Later in the game, when the ship is outfitted with a claw to grab things, both players will need to be fully in sync — the left player activates the claw and aims it with their Joy-Con, while the right player is responsible for actually closing the claw to grab things.

Vitamin Connection

And, of course, all the mini-games require both players to be on top of their responsibilities at all times, too. The dancing game, for example, sees the left player concentrating on the directional “steps” and “claps”, while the right player tilts the ship at the appropriate time. This is one of the few instances where cooperative play actually makes things a little easier than the single-player mode; when playing solo, watching both sides of the screen for cues at the same time can be challenging!

It’s not too hard to muddle your way through each of Vitamin Connection’s six main levels and the “New Game Pro” mode that unlocks thereafter. This is a relief, since each stage can take up to an hour to complete, particularly if you don’t know where you’re going — but some additional longevity is provided by the game’s combo system, which challenges you to take out as many enemies and infected spots in a row as you can without being shot or colliding with any walls or obstacles; your best result for each stage is recorded in your save file.

Vitamin Connection

The game’s deliberate pacing makes it seem like this will be a breeze, but it’s quite a bit harder than you might expect, particularly when you’re having to thing about multiple things at the same time. When faced with stringy membranes, enemies and blocks you need to move out of the way with the claw, which do you tackle first? Decide quickly, because they’re all approaching!

Vitamin Connection isn’t really a game about score-chasing or longevity, though; it’s a game about just enjoying the experience while you’re playing. And oh boy, what an experience. Taking heavy cues from the aforementioned creators and their work, Vitamin Connection features a delightfully happy-go-lucky feel thanks to its simple but highly expressive visuals and its absolutely fantastic soundtrack — with many tracks offering interactive elements according to the actions you’re taking.

Each level cycles around several different tracks, with occasional radio-style “jingles” in between them — often in Japanese, for some reason. This gives the game a nicely chilled out vibe, like you’re cruising through your patient’s bowels while happily listening to the hottest new tracks on the radio; this aspect of Vitamin Connection is where the Jet Set Radio influence is most apparent, though there was less interacting with people’s intestines in Sega’s title.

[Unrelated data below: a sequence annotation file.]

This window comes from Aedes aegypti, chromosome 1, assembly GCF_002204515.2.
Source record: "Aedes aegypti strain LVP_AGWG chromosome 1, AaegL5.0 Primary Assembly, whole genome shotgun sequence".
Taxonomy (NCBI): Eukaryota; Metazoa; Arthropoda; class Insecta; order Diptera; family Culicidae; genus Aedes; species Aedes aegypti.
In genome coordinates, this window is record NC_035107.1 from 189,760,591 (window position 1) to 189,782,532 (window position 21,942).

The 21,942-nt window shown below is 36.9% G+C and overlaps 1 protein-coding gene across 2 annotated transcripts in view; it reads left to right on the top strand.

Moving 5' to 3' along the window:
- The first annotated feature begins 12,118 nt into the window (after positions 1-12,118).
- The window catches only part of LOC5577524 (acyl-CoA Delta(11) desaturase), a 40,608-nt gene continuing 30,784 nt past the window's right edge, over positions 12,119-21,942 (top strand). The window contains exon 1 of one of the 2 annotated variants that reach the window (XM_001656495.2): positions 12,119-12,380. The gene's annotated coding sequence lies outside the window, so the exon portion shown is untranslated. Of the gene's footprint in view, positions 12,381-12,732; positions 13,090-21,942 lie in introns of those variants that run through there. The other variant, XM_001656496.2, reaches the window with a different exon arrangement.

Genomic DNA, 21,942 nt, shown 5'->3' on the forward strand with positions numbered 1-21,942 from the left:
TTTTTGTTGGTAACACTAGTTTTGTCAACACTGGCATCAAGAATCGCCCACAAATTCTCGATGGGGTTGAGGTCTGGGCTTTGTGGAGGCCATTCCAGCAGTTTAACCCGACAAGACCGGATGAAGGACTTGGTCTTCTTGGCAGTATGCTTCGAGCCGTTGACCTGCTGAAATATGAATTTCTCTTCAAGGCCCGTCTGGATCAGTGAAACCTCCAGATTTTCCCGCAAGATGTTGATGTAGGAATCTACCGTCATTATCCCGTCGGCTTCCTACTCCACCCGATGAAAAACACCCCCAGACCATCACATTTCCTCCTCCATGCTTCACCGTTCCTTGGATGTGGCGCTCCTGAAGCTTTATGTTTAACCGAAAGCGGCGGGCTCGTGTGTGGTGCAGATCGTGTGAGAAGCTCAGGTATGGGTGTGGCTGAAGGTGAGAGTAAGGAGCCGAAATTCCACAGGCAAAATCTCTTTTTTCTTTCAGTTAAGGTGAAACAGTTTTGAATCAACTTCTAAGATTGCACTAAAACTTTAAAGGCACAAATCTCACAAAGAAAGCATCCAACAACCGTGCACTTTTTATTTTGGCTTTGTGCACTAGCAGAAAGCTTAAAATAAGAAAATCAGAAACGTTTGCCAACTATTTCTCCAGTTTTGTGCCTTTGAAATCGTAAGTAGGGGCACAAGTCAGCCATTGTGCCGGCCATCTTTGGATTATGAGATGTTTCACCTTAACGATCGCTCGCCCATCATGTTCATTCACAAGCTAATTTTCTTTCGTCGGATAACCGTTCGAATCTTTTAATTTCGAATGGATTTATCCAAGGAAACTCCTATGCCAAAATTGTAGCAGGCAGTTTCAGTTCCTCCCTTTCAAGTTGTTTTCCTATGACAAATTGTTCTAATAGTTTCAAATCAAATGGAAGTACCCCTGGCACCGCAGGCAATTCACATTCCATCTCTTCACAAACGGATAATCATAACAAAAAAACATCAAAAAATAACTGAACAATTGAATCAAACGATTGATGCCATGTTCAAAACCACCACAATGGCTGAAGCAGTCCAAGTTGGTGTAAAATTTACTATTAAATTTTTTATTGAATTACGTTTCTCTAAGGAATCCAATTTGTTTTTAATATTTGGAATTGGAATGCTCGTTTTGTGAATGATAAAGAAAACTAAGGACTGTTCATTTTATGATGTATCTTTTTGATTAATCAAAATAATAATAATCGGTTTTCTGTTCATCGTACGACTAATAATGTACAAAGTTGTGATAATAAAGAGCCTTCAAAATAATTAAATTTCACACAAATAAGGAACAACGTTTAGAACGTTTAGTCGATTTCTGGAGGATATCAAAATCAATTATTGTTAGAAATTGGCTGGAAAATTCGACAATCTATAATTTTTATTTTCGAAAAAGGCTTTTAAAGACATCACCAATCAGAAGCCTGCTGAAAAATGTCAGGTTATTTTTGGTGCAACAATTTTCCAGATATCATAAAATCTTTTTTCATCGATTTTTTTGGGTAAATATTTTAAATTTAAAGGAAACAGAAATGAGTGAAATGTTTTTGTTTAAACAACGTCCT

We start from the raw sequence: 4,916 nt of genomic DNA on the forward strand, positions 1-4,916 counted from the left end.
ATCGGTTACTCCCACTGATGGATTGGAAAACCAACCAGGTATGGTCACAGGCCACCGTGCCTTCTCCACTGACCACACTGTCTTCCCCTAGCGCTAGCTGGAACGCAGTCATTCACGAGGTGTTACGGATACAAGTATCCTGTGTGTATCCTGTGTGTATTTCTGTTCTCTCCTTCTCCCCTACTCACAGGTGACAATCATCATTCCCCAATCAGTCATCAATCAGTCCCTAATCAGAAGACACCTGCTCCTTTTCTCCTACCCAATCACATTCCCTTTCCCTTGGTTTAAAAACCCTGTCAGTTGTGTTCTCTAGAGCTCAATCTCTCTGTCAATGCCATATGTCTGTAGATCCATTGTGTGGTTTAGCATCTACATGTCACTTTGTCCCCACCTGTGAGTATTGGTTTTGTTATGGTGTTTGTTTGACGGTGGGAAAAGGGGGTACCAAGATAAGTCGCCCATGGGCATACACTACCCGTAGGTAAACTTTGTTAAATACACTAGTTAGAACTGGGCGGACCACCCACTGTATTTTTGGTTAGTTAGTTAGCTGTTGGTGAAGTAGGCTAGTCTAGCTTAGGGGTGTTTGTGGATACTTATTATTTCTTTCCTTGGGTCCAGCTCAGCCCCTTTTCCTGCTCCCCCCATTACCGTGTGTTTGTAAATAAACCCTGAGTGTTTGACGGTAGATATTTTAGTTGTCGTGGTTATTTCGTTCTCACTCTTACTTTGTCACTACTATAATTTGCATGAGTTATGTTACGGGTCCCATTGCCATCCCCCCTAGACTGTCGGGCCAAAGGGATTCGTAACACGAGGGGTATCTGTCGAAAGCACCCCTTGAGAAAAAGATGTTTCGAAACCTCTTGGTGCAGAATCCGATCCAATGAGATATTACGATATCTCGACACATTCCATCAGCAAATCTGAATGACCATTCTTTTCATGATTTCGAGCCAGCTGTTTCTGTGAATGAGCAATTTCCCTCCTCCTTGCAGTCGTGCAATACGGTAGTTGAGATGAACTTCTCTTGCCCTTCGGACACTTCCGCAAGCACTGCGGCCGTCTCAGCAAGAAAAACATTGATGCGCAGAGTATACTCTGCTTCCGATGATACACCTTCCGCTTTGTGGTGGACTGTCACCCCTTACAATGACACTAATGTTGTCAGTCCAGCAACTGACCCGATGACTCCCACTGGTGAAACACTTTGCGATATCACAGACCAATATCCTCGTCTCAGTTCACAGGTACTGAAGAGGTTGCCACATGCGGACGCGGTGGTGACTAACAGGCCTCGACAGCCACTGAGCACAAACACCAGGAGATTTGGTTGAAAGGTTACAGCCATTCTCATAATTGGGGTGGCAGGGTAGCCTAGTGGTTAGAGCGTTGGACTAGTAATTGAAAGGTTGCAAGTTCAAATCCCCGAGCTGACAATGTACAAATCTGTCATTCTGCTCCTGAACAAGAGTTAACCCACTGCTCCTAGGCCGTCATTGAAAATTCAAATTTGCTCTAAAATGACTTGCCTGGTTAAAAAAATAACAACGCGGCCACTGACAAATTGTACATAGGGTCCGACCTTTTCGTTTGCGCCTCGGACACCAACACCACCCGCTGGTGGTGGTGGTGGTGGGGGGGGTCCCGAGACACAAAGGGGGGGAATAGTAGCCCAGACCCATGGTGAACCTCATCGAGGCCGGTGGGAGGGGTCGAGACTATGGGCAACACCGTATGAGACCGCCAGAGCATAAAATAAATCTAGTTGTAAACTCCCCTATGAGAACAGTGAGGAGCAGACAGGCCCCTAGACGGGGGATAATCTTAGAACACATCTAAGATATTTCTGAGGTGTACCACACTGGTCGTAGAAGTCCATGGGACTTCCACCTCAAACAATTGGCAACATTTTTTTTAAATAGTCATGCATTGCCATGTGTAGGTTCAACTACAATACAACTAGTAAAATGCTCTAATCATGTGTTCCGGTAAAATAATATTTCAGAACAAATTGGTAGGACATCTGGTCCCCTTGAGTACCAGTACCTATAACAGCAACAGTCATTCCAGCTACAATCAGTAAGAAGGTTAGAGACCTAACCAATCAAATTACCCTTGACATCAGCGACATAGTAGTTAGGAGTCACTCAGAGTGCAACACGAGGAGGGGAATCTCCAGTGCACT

It’s easy to get lulled into a false sense of security by the delightful musical accompaniment to the action, but the game never forgets to give you a rude awakening with a challenging section every so often. It never gets overwhelming or relentless, but it does vary the pace often enough to ensure that you can never quite sit back and relax completely. It’s a good balance; it means the game doesn’t become a passive experience where you just listen to the smooth tunes and glide along — something which would easily bore many of today’s gamers — but at the same time it never gets so intense that you can’t enjoy the presentation, either.

Vitamin Connection

In short, Vitamin Connection is a game that anyone who mourns the passing of Sony’s Japan Studio owes it to themselves to play. It may not have had the direct involvement of the creative minds behind titles like LocoRoco, but it feels like it did — and I can think of no higher compliment to pay a title like this. It’s a game that wants nothing more than to make you feel good and for you to enjoy yourself — and taking the time to savour that sort of thing is something we should all make sure we’re doing in today’s busy and chaotic age.

Vitamin Connection is available now as a Switch exclusive.

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Pete Davison